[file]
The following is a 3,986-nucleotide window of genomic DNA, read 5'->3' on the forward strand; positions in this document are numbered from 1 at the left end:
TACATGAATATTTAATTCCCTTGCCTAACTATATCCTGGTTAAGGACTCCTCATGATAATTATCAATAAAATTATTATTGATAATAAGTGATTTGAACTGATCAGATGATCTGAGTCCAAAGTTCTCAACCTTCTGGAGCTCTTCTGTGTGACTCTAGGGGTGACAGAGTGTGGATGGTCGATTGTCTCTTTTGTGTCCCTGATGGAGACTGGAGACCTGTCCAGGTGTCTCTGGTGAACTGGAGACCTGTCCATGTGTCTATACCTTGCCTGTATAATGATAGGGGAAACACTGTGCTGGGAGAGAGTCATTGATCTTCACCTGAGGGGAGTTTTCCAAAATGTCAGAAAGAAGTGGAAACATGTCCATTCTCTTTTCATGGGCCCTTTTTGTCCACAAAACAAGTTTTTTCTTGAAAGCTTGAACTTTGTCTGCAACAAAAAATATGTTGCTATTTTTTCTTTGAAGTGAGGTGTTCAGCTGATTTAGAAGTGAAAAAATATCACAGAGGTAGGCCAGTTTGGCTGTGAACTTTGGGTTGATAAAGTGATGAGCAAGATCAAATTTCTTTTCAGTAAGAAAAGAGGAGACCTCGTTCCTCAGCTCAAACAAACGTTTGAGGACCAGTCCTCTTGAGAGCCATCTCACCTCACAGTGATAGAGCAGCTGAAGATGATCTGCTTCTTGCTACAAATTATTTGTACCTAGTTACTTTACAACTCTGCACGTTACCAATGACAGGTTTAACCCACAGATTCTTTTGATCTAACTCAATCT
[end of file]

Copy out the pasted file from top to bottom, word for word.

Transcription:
The following is a 3,986-nucleotide window of genomic DNA, read 5'->3' on the forward strand; positions in this document are numbered from 1 at the left end:
TACATGAATATTTAATTCCCTTGCCTAACTATATCCTGGTTAAGGACTCCTCATGATAATTATCAATAAAATTATTATTGATAATAAGTGATTTGAACTGATCAGATGATCTGAGTCCAAAGTTCTCAACCTTCTGGAGCTCTTCTGTGTGACTCTAGGGGTGACAGAGTGTGGATGGTCGATTGTCTCTTTTGTGTCCCTGATGGAGACTGGAGACCTGTCCAGGTGTCTCTGGTGAACTGGAGACCTGTCCATGTGTCTATACCTTGCCTGTATAATGATAGGGGAAACACTGTGCTGGGAGAGAGTCATTGATCTTCACCTGAGGGGAGTTTTCCAAAATGTCAGAAAGAAGTGGAAACATGTCCATTCTCTTTTCATGGGCCCTTTTTGTCCACAAAACAAGTTTTTTCTTGAAAGCTTGAACTTTGTCTGCAACAAAAAATATGTTGCTATTTTTTCTTTGAAGTGAGGTGTTCAGCTGATTTAGAAGTGAAAAAATATCACAGAGGTAGGCCAGTTTGGCTGTGAACTTTGGGTTGATAAAGTGATGAGCAAGATCAAATTTCTTTTCAGTAAGAAAAGAGGAGACCTCGTTCCTCAGCTCAAACAAACGTTTGAGGACCAGTCCTCTTGAGAGCCATCTCACCTCACAGTGATAGAGCAGCTGAAGATGATCTGCTTCTTGCTACAAATTATTTGTACCTAGTTACTTTACAACTCTGCACGTTACCAATGACAGGTTTAACCCACAGATTCTTTTGATCTAACTCAATCT